As marketers, we have to constantly balance the oft-contradictory goals of short-term revenue growth and long-term business strategy. When designing an audience strategy, this often boils down to an apparent decision between focusing on a brand’s inspirational audience and its aspirational audience.
What does that mean? First, you likely have current customers you want to keep, along with near-term prospects you want to attract. That’s your inspirational audience.
Your inspirational audience needs to be inspired with relevant messaging. They can move from consideration to purchase quickly if you reach them with the right message at the right time.
On the other hand, your business also probably has an idealized profile of a target long-term customer who looks different than your current customers.
Simply put, that aspirational audience is your dream customer of the future. Consider Matthew McConaughey driving a Lincoln. The average age of a current Lincoln owner is 63 years old, while McConaughey is 48. Although he doesn’t look like a current customer, McConaughey is the customer Lincoln wants to reach over time: younger, wealthier, and interested in a high-end, high-performance vehicle. Through its advertising, Lincoln is trying to change the audience’s perception of who drives its cars.
Aspirational audiences shift your demographic target to better match your long-term business strategy. When Apple released its iconic 1984 ad, it successfully helped it shift from being a niche brand for techies to a mainstream brand. Other “aspirational” shifts might involve a shift in age range, genders, incomes, or lifestyles.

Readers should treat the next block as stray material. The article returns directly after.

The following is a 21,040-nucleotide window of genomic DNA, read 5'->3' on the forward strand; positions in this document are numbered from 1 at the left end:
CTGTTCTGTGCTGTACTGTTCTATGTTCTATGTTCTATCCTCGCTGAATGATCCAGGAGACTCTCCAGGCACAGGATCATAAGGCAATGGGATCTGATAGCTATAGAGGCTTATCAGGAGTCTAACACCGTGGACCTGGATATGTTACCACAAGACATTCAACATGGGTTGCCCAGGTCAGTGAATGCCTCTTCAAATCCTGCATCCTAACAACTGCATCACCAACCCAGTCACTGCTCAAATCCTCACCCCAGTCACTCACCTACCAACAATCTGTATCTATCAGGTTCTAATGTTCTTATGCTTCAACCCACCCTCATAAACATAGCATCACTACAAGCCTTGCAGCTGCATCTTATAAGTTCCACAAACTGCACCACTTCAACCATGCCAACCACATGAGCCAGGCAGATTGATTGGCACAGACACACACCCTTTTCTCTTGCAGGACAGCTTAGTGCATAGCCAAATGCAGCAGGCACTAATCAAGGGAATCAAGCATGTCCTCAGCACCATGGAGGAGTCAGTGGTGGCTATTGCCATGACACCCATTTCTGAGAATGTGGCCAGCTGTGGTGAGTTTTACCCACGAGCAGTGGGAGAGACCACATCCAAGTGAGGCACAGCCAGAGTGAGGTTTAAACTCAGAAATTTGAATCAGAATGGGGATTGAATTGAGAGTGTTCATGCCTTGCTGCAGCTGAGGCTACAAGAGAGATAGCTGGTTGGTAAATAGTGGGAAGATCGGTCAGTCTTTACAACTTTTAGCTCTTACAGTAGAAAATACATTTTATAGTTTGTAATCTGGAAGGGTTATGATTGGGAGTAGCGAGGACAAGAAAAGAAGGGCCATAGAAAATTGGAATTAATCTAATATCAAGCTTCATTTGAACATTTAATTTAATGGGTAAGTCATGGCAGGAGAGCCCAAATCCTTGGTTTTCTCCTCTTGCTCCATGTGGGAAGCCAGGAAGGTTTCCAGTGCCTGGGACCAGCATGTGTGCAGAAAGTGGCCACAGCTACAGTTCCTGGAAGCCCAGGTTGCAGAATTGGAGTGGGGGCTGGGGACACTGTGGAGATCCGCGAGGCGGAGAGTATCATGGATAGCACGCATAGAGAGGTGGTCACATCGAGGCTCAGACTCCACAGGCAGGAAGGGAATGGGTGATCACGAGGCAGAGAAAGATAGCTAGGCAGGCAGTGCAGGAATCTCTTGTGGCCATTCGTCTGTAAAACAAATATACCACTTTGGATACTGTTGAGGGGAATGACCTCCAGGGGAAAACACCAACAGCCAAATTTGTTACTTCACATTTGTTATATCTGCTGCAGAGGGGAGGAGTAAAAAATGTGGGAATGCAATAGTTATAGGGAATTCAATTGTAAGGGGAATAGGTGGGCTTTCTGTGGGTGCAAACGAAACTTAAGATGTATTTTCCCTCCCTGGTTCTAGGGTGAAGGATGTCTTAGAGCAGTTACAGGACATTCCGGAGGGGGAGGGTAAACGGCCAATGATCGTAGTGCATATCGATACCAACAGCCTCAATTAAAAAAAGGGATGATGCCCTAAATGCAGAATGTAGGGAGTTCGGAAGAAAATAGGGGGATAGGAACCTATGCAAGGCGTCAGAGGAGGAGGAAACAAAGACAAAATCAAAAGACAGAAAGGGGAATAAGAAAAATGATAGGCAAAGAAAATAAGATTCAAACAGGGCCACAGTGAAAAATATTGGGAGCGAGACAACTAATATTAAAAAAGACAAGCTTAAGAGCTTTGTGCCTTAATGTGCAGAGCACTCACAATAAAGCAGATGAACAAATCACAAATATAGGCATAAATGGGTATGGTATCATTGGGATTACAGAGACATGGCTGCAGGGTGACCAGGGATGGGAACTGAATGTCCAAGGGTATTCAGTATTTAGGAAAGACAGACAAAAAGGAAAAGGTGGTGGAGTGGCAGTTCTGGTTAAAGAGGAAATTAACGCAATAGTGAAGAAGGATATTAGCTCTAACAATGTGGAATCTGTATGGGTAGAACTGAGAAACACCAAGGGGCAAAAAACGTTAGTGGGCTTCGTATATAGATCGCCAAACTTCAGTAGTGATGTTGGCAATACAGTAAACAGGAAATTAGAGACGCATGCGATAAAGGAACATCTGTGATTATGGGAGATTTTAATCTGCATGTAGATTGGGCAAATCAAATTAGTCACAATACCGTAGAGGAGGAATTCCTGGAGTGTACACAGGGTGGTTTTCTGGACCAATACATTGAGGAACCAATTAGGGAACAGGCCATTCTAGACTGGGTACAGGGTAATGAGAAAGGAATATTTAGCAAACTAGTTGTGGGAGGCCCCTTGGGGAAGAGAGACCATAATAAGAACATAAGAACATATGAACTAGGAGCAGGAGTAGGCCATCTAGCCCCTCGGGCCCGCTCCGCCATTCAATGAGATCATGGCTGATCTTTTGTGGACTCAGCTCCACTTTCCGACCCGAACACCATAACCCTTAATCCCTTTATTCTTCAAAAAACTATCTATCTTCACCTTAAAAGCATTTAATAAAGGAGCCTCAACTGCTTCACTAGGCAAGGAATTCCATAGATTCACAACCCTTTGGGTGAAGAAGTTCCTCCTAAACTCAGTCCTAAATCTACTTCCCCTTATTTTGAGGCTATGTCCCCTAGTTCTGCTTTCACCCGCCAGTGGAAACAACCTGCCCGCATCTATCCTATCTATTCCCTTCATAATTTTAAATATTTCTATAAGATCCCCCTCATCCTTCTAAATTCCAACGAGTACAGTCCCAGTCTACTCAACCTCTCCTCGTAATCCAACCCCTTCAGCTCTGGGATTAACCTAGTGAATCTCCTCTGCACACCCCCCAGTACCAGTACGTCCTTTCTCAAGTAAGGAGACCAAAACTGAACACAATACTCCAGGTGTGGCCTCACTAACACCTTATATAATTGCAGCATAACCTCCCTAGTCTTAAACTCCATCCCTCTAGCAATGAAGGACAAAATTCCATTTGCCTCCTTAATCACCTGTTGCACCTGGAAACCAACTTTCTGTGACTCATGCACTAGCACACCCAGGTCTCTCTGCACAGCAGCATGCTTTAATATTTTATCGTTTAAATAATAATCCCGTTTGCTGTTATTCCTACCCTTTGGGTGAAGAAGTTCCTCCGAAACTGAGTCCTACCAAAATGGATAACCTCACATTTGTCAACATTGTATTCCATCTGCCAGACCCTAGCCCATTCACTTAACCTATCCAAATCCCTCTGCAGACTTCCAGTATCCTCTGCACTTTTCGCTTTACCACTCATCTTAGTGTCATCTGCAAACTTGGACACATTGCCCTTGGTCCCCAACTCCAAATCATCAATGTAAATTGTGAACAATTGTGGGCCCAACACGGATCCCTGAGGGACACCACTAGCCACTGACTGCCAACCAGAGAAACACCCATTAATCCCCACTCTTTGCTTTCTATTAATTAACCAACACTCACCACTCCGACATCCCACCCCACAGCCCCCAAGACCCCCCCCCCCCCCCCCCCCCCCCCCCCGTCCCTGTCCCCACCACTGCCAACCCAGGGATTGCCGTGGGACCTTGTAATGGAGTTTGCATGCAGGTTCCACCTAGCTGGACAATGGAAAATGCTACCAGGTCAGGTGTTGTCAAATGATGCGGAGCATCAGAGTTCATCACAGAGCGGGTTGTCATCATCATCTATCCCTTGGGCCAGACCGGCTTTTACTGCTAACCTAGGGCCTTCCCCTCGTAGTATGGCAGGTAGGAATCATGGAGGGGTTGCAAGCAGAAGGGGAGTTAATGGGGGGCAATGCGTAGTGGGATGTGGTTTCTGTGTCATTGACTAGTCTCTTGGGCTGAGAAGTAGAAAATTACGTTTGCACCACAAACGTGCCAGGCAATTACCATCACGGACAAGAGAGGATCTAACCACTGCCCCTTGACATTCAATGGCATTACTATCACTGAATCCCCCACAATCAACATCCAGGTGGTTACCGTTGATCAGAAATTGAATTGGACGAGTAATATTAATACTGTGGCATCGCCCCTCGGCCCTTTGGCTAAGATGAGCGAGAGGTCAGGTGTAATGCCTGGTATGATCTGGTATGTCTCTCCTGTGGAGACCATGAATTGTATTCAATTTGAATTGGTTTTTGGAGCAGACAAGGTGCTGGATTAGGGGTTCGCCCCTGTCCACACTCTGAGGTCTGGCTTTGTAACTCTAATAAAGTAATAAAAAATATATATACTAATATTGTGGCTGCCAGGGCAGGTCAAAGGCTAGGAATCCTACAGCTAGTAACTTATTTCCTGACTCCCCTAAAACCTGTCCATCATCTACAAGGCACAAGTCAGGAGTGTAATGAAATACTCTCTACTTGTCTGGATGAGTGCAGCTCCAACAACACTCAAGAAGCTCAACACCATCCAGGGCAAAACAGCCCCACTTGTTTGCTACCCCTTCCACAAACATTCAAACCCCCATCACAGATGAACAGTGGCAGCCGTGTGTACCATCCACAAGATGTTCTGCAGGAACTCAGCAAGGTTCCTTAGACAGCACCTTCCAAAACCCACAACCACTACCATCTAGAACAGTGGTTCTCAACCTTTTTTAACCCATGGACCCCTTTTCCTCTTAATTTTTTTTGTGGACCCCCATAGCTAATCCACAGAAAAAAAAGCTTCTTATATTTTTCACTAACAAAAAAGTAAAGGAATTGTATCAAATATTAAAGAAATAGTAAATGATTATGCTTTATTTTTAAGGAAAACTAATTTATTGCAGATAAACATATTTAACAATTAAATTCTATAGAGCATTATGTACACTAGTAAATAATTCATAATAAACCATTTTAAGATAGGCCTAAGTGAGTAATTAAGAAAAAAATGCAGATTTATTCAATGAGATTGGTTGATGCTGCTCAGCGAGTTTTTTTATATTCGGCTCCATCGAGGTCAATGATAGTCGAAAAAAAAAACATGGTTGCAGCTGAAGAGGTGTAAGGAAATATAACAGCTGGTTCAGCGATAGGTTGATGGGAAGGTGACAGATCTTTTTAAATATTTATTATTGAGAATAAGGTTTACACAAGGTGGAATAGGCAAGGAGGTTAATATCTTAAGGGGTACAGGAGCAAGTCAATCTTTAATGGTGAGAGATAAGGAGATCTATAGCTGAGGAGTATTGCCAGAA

Consider Tom Brady and Ugg boots. My husband loves Brady, but he’s not a fan of twin-faced sheepskin and fleece boots. Hiring Brady helps Ugg reach that aspirational male customer and expand beyond its traditional base of women and children.
Your aspirational audience is not measured by sales. Simply catching their eyeballs is the goal. However, success in reaching your inspirational audience can be measured primarily on sales impact, as that drives your current revenue and earnings.
For many businesses, reaching both inspirational and aspirational audiences is vital to success, but marketing execution often fails to support that business strategy, because most marketers plan campaigns, build audiences, and create media plans focused on only one of these audiences. Worse, metrics for success are usually improperly aligned with their audience objectives.
By comparison, successful marketers constantly play both the long and short game. Tactically, they don’t put their aspirational audiences in the TV-only bucket, and they don’t limit their inspirational audiences to digital in-market prospecting.
What they do is “centralized audience planning,” a process that lays out all target audiences, uses data to define and create each one, and aligns the right metrics to the right objective for each audience.
The most critical step is getting all stakeholders involved, including your brand, digital, creative, account planning, media, and analytics teams from both brand and agency. That creates an “audience-first” environment and gives everyone the insights needed to do their jobs.
When a brand moves to centralized audience planning, bad habits get broken, new ideas are generated, old processes fall by the wayside, and more effective audience strategies are deployed.
Next time you need to decide between your aspirational or inspirational audience, choose both.